The Justice Department announced it recovered most of the $4.4 million ransom Colonial Pipeline paid to cybercriminal group Darkside after an attack on the pipeline’s systems last month, according to the New York Times. Deputy Attorney General Lisa Monaco said the department recovered the money by hacking Darkside and seizing 63.7 Bitcoins, now valued at $2.3 million. This recovery is the first of its kind by the department and comes as hackers who once focused on stealing corporate secrets are now attempting to disrupt critical infrastructure.
The Supreme Court decided not to hear a challenge to the military draft’s male-only registration, reports NPR. In an accompanying statement, Justices Sonia Sotomayor, Stephen Breyer and Brett Kavanaugh acknowledged that women’s eligibility for military service has changed dramatically since enactment of the draft. But they explain that Congress is currently considering changing draft requirements by legislation, and the court should defer to Congress on policy that lawmakers are actively considering.
The Supreme Court unanimously ruled that immigrants receiving Temporary Protected Status (TPS) are ineligible for permanent residency if they entered the country without legal authorization, according to the New York Times. The court’s opinion in Sanchez v. Mayorkas, authored by Justice Elena Kagan, affirms that immigration laws stipulate that eligibility for a green card is contingent on being “inspected and admitted or paroled into the United States.” Receiving TPS does not necessarily forestall green card applications, but the court determined that because the appellants entered the country illegally, they are ineligible for permanent residency.
On Saturday, the Washington Post reported that the Justice Department will no longer use legal tools, including subpoenas, to force journalists to relinquish information about their sources. The decision comes in the wake of other changes and controversies surrounding how the department interacts with the press. In May, President Biden said he would no longer permit the seizure of phone and email records, following Justice Department disclosures of attempts to do so during the Trump presidency. On Friday, the New York Times reported that a magistrate judge had forbidden the Times’s lawyers from revealing a Trump administration court order demanding email records. This revelation precipitated Saturday’s policy shift, with press Secretary Jen Psaki claiming that “no one at the White House was aware of the gag order until Friday night” and that such actions are incongruous with Biden’s policies.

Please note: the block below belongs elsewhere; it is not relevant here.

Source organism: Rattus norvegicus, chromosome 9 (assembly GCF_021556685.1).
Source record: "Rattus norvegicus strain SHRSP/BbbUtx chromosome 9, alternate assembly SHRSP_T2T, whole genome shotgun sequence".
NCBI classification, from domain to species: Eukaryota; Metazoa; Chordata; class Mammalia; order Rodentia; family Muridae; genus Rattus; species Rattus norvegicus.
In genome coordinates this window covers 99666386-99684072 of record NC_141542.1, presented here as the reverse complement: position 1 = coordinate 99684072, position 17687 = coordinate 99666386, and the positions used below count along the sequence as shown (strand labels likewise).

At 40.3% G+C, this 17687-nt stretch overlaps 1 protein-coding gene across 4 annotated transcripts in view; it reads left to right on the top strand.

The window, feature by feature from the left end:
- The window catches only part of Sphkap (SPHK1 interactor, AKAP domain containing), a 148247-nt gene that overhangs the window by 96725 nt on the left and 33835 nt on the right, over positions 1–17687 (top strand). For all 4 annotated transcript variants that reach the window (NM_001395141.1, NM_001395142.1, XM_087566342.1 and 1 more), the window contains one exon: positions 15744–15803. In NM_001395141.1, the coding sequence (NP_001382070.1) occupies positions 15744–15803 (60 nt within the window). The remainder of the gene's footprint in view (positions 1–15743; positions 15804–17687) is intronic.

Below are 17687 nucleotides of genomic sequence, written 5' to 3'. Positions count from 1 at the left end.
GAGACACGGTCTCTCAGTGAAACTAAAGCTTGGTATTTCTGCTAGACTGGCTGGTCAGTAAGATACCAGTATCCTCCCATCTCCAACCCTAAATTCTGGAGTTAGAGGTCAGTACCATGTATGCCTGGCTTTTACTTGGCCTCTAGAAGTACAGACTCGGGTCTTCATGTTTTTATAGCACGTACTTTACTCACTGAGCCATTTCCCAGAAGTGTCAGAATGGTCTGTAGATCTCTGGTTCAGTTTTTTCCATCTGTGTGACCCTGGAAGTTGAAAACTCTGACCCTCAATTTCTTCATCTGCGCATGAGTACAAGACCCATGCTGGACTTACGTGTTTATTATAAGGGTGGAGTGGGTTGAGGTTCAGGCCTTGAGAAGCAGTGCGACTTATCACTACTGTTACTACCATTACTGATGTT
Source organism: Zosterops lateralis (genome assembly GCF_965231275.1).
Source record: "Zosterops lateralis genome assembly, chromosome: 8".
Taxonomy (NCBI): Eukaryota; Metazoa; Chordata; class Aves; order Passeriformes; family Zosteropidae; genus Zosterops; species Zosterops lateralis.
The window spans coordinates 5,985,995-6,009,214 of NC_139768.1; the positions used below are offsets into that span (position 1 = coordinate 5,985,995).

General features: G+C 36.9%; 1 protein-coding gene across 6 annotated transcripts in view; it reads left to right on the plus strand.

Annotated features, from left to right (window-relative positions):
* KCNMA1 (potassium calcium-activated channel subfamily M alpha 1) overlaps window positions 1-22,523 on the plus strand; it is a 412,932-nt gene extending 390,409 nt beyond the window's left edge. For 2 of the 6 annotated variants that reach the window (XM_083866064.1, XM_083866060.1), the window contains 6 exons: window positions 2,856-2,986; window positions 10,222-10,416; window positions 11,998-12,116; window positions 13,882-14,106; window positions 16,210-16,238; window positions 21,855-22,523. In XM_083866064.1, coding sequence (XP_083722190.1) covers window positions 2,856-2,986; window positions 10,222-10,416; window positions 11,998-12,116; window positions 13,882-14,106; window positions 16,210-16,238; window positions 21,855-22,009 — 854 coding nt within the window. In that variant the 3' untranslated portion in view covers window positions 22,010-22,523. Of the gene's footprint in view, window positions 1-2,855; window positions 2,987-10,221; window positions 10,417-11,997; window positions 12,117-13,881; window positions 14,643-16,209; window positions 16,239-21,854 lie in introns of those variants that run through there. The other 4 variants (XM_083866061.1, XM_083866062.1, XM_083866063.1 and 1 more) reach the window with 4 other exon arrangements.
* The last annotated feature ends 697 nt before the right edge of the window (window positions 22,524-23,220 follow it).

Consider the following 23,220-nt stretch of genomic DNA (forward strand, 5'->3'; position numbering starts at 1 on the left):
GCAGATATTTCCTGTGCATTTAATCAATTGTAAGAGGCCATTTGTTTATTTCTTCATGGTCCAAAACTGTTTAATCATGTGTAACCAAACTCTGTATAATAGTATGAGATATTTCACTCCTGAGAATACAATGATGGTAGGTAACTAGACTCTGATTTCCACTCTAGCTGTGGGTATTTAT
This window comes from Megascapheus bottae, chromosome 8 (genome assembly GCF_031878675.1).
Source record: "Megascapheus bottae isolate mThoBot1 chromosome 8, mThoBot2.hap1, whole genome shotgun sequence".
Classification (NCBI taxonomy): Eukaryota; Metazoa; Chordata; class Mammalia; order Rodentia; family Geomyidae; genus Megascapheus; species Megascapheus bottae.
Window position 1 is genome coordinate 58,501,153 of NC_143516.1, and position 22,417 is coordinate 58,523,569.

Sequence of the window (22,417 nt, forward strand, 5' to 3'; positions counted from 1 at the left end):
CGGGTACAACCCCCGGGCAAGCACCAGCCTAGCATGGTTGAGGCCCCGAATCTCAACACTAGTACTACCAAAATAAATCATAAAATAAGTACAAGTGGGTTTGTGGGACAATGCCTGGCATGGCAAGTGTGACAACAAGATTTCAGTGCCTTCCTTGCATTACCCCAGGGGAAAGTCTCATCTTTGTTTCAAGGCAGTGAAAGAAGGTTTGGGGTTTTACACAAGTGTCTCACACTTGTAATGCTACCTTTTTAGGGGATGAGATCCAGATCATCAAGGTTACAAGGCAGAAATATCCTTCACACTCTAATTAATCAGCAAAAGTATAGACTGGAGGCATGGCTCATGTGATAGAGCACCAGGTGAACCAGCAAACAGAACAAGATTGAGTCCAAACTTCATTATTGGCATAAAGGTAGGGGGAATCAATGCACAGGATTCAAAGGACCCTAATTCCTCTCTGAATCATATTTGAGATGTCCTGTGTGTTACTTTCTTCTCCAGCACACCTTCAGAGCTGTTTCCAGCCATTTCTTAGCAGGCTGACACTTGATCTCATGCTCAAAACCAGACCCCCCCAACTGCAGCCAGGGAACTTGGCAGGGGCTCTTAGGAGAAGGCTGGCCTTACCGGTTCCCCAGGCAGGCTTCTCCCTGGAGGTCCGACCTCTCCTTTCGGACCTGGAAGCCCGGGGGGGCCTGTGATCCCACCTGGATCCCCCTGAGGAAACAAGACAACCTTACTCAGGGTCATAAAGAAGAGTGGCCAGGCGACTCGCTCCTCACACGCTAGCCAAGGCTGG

A new report from European Union auditors warned of inefficiencies in the EU’s border agency, writes the Associated Press. In response to unprecedented waves of migration to the EU in 2015, the EU sought to strengthen Frontex and turn it into a full-fledged border and coast guard. Current plans for the agency have it on track to reach 10,000 officers by 2027 and around $1 billion in funding, as it seeks to deploy border guards to countries outside the EU and increases its focus on deportation. Auditors, however, allege that Frontex is currently failing to effectively support EU states in fighting “illegal immigration and cross-border crime,” warning against the hasty expansion of the agency when member states worry that Frontex is “draining their resources.”
In an undated audio recording, Islamic State West Africa Province leader Abu Musab al-Barnawi claims that the leader of rival militant Islamist group Boko Haram—Abubakar Shekau—“killed himself instantly by detonating an explosive” during a confrontation between the groups, according to the BBC. The Nigerian army has reportedly investigated his death since reports surfaced last month, but a spokesperson told the BBC that confirmation of Shekau’s death would only be made upon the discovery of probative evidence. The Islamic State’s official media has not yet issued a statement on Shekau’s death.
The International Atomic Energy Agency (IAEA) urged Iran to explain the presence of uranium particles at three undeclared sites, reports the BBC. IAEA Director General told member states that Iran’s hesitance to cooperate “seriously affects the ability of the agency to provide assurance of the peaceful nature of Iran's nuclear programme.” Iran has said that it is cooperating with the IAEA, and the country has agreed to share surveillance footage at nuclear sites until June 24 as an act of “good faith.” Ali Akbar Salehi, head of the Atomic Energy Organization of Iran, said, “We strongly expect that this mutual cooperation will soon yield practical results in this regard.”
Gunmen from an unknown militant group killed more than 160 people in Burkina Faso, according to NPR. The attackers opened fire on the village of Solhan, executed members of the local defense force and civilians and destroyed homes and the local market. No organization has claimed responsibility for the massacre, but government officials in Burkina Faso blamed militants tied to the Islamic State and al-Qaeda. The region has become a refuge for both organizations in recent years, and the ongoing political instability in neighboring Mali has made the fight against extremists difficult.
ICYMI: This Weekend on Lawfare
Robert Hills, Matt Kubic and Bill Mayew argued that when the Securities & Exchange Commission’s focus on terrorism, it misses instances of more traditional financial misrepresentation.